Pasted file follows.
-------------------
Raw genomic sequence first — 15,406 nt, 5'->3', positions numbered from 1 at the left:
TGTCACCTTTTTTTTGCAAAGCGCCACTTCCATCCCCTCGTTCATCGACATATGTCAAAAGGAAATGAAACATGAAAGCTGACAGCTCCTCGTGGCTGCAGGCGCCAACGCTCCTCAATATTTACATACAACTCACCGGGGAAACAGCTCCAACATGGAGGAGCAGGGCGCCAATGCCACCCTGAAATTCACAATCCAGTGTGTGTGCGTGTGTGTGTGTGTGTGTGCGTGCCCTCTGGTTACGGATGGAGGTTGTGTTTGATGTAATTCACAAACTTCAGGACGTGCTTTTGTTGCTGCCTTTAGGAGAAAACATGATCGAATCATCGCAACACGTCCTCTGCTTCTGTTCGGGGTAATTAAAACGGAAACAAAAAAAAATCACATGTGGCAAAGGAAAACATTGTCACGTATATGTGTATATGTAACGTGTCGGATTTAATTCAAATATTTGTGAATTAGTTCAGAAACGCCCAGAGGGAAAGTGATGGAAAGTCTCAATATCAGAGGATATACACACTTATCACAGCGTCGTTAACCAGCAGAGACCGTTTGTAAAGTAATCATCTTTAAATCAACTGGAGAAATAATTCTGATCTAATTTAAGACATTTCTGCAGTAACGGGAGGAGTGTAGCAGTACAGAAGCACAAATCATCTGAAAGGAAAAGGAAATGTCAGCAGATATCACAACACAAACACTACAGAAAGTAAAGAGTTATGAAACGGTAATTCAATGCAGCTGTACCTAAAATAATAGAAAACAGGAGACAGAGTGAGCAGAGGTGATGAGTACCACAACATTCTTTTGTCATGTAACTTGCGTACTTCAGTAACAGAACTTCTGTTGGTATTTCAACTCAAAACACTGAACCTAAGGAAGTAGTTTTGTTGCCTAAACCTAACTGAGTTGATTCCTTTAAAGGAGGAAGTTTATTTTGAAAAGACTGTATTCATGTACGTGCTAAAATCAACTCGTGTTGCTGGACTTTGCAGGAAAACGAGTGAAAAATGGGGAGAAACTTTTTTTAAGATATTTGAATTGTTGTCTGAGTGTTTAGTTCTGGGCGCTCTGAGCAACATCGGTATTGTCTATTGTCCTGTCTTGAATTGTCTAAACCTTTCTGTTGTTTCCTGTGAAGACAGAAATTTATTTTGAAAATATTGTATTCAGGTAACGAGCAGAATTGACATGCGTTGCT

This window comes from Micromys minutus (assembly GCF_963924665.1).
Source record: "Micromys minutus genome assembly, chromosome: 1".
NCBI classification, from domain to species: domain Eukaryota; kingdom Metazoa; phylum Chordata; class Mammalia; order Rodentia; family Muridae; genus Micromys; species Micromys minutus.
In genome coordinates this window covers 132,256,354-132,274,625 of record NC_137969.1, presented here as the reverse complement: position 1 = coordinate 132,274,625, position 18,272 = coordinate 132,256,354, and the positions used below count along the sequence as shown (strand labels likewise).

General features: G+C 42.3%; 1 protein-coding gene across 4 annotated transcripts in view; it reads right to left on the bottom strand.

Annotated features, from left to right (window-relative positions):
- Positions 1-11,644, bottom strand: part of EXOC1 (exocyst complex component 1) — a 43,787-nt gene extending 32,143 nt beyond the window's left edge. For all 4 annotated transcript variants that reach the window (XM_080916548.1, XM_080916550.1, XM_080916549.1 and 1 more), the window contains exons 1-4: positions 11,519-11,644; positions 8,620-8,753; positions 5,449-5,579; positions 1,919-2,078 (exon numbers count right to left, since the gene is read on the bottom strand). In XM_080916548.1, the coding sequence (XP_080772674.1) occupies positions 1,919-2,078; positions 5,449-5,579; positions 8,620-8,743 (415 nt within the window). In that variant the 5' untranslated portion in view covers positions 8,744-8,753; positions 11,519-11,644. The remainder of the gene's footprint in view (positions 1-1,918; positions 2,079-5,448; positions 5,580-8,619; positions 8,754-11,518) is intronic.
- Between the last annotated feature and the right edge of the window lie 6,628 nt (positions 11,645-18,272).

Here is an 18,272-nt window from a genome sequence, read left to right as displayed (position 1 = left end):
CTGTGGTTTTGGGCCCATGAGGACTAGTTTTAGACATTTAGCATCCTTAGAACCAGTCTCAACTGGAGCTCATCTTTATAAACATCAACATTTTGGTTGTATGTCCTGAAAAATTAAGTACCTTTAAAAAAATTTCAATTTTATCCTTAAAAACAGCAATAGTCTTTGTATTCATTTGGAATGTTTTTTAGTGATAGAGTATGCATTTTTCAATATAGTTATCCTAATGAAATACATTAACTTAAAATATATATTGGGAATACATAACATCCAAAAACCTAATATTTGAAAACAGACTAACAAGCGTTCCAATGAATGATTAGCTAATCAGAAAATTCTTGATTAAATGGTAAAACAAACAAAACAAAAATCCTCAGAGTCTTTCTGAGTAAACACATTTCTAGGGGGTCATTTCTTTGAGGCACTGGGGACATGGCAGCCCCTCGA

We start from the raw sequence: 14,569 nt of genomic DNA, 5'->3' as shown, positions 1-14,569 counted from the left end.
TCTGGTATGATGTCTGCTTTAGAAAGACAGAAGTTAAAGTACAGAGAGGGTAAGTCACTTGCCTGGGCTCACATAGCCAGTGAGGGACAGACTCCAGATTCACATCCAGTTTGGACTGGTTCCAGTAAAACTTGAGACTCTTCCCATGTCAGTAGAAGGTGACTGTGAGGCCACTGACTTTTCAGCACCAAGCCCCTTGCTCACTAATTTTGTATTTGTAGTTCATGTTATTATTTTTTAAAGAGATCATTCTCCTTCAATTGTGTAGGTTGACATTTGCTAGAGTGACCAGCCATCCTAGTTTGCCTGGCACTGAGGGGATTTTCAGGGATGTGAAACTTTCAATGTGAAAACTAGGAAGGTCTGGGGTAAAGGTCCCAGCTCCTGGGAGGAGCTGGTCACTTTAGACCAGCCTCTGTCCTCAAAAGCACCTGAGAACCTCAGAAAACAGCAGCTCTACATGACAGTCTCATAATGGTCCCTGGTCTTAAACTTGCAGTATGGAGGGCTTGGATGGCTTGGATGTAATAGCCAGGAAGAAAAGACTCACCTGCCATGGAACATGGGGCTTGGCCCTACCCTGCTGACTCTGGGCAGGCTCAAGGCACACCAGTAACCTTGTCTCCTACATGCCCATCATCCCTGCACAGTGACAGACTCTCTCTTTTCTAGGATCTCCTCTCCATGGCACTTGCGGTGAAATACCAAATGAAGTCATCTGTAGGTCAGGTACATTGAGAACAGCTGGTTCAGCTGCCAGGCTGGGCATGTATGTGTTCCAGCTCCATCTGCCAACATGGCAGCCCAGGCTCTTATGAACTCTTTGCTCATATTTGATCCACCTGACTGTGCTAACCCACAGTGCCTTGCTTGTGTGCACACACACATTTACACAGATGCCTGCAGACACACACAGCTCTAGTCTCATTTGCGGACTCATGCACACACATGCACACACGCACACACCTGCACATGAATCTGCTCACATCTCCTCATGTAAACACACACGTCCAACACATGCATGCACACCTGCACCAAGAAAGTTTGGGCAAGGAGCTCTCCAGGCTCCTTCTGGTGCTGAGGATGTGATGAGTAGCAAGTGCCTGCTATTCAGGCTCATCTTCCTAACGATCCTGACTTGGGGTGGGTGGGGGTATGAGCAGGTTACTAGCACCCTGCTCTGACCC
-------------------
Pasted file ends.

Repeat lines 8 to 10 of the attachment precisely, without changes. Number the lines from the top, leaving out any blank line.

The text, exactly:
Annotated features, from left to right (window-relative positions):
- Positions 1-11,644, bottom strand: part of EXOC1 (exocyst complex component 1) — a 43,787-nt gene extending 32,143 nt beyond the window's left edge. For all 4 annotated transcript variants that reach the window (XM_080916548.1, XM_080916550.1, XM_080916549.1 and 1 more), the window contains exons 1-4: positions 11,519-11,644; positions 8,620-8,753; positions 5,449-5,579; positions 1,919-2,078 (exon numbers count right to left, since the gene is read on the bottom strand). In XM_080916548.1, the coding sequence (XP_080772674.1) occupies positions 1,919-2,078; positions 5,449-5,579; positions 8,620-8,743 (415 nt within the window). In that variant the 5' untranslated portion in view covers positions 8,744-8,753; positions 11,519-11,644. The remainder of the gene's footprint in view (positions 1-1,918; positions 2,079-5,448; positions 5,580-8,619; positions 8,754-11,518) is intronic.
- Between the last annotated feature and the right edge of the window lie 6,628 nt (positions 11,645-18,272).